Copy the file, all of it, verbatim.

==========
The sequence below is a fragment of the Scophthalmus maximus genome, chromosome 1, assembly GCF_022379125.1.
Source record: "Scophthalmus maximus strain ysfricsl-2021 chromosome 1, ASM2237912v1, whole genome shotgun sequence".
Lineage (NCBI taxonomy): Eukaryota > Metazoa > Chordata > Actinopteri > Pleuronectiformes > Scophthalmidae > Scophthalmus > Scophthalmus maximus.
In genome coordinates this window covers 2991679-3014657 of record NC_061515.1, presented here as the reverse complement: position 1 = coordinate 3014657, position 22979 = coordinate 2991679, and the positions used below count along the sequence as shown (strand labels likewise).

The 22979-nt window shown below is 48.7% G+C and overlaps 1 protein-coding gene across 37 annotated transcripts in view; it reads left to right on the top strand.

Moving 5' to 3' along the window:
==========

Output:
The sequence below is a fragment of the Scophthalmus maximus genome, chromosome 1, assembly GCF_022379125.1.
Source record: "Scophthalmus maximus strain ysfricsl-2021 chromosome 1, ASM2237912v1, whole genome shotgun sequence".
Lineage (NCBI taxonomy): Eukaryota > Metazoa > Chordata > Actinopteri > Pleuronectiformes > Scophthalmidae > Scophthalmus > Scophthalmus maximus.
In genome coordinates this window covers 2991679-3014657 of record NC_061515.1, presented here as the reverse complement: position 1 = coordinate 3014657, position 22979 = coordinate 2991679, and the positions used below count along the sequence as shown (strand labels likewise).

The 22979-nt window shown below is 48.7% G+C and overlaps 1 protein-coding gene across 37 annotated transcripts in view; it reads left to right on the top strand.

Moving 5' to 3' along the window: